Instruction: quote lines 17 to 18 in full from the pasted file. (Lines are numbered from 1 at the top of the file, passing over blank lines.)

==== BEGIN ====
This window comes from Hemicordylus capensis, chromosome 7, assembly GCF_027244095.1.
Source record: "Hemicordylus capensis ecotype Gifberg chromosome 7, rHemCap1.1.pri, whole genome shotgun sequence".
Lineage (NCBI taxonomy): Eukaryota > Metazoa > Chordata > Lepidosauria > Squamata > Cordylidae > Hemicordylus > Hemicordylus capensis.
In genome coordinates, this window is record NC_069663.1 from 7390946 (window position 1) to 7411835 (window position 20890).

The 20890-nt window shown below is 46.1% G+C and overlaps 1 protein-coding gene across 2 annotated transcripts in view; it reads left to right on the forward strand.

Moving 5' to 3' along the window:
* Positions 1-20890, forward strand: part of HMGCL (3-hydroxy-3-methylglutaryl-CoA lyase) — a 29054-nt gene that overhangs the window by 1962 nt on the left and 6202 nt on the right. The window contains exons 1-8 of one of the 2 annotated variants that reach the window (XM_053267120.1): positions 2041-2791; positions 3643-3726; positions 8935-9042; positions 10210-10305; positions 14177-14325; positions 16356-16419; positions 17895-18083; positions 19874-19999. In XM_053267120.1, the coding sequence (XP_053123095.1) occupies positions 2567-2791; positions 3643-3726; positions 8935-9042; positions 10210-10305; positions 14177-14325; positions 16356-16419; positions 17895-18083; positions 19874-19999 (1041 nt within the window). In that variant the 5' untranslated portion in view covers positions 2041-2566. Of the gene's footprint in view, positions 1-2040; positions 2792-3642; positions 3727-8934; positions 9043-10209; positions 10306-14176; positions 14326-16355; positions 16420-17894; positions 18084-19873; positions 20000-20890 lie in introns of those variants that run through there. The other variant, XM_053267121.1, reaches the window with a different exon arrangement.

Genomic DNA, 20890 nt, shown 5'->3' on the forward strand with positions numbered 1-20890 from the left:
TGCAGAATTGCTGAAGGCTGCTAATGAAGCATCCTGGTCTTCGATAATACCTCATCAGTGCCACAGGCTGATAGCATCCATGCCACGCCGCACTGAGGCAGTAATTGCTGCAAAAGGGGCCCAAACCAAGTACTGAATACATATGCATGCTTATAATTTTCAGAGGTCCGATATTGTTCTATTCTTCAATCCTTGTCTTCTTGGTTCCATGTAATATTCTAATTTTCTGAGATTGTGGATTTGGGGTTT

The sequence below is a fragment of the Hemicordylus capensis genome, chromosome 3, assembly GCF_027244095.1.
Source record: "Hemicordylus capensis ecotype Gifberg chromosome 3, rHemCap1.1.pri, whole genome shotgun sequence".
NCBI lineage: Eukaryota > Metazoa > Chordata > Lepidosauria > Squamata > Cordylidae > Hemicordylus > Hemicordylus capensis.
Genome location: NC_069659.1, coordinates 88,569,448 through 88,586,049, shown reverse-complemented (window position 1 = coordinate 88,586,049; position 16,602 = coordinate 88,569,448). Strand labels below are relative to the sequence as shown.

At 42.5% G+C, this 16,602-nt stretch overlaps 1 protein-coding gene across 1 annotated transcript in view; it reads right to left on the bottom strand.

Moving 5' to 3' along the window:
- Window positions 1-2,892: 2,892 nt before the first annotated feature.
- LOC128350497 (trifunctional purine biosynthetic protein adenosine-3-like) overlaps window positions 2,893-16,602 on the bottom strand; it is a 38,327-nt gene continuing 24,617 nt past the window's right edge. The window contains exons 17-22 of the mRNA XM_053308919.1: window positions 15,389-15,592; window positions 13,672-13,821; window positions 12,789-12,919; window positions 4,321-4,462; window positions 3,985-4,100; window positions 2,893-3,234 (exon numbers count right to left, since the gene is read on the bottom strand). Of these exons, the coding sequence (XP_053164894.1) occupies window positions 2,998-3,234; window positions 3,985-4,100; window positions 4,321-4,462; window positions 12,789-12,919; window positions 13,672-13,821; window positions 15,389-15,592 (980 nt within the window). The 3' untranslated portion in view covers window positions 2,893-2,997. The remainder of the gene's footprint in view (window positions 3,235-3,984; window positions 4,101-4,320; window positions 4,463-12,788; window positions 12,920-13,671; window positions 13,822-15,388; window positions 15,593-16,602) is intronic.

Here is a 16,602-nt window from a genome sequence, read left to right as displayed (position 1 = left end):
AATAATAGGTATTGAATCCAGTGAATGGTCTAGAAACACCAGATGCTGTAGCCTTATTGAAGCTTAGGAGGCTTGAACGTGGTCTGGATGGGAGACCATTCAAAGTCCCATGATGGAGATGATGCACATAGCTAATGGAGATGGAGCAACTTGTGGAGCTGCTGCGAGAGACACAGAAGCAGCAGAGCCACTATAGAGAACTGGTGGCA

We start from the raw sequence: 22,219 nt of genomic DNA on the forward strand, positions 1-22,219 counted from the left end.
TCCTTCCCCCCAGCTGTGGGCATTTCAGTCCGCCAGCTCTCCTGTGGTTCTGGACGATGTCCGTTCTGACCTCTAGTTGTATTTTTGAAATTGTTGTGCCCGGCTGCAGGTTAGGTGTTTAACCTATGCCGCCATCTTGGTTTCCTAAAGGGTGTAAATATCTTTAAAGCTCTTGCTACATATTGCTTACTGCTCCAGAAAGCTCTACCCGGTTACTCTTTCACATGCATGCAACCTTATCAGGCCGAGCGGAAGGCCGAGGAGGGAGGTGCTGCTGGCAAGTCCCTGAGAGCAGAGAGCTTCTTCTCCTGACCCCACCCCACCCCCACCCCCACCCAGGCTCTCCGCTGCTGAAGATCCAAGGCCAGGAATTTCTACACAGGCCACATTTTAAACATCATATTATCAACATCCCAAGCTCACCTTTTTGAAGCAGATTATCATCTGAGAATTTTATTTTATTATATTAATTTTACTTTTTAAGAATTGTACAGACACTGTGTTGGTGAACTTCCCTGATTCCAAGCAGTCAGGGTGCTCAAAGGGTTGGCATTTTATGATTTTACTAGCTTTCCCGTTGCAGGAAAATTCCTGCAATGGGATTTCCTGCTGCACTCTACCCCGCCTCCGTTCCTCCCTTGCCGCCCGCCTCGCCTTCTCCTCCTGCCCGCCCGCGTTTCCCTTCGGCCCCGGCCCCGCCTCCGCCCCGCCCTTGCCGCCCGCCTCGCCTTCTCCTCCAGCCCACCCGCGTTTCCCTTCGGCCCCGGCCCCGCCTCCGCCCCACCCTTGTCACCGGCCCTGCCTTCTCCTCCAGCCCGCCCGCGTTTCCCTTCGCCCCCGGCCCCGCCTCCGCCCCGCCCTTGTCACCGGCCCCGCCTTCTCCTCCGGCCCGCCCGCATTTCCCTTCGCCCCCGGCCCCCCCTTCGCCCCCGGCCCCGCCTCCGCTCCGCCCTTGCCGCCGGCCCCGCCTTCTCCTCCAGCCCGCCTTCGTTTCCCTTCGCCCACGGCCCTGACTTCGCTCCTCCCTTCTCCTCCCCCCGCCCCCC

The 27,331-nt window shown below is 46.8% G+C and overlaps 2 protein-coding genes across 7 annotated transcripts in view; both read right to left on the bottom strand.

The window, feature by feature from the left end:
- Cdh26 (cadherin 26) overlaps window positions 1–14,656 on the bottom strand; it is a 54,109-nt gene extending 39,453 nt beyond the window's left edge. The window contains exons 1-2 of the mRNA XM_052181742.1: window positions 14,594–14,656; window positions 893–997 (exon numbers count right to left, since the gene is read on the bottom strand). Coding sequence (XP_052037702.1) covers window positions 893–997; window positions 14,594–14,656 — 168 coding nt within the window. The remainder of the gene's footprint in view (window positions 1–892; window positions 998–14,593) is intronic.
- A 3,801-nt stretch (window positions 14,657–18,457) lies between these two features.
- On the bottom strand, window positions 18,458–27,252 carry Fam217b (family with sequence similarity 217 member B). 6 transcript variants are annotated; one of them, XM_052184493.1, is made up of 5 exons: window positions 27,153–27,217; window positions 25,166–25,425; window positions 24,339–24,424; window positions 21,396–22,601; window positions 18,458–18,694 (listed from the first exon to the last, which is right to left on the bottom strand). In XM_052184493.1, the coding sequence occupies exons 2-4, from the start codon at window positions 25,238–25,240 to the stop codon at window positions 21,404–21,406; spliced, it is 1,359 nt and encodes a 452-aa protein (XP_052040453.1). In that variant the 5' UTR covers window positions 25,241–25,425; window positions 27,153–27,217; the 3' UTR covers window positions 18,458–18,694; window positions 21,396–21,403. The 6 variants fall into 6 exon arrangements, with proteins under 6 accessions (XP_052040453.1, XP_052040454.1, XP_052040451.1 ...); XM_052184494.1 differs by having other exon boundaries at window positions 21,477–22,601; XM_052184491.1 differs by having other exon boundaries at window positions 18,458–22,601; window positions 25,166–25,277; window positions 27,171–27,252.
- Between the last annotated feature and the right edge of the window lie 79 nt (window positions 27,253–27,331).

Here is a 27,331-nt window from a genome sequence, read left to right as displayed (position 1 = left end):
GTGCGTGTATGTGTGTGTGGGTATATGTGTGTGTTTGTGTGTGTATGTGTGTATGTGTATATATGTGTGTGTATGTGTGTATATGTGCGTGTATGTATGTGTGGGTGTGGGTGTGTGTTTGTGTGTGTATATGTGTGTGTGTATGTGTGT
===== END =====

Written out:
- LOC128350497 (trifunctional purine biosynthetic protein adenosine-3-like) overlaps window positions 2,893-16,602 on the bottom strand; it is a 38,327-nt gene continuing 24,617 nt past the window's right edge. The window contains exons 17-22 of the mRNA XM_053308919.1: window positions 15,389-15,592; window positions 13,672-13,821; window positions 12,789-12,919; window positions 4,321-4,462; window positions 3,985-4,100; window positions 2,893-3,234 (exon numbers count right to left, since the gene is read on the bottom strand). Of these exons, the coding sequence (XP_053164894.1) occupies window positions 2,998-3,234; window positions 3,985-4,100; window positions 4,321-4,462; window positions 12,789-12,919; window positions 13,672-13,821; window positions 15,389-15,592 (980 nt within the window). The 3' untranslated portion in view covers window positions 2,893-2,997. The remainder of the gene's footprint in view (window positions 3,235-3,984; window positions 4,101-4,320; window positions 4,463-12,788; window positions 12,920-13,671; window positions 13,822-15,388; window positions 15,593-16,602) is intronic.

Here is a 16,602-nt window from a genome sequence, read left to right as displayed (position 1 = left end):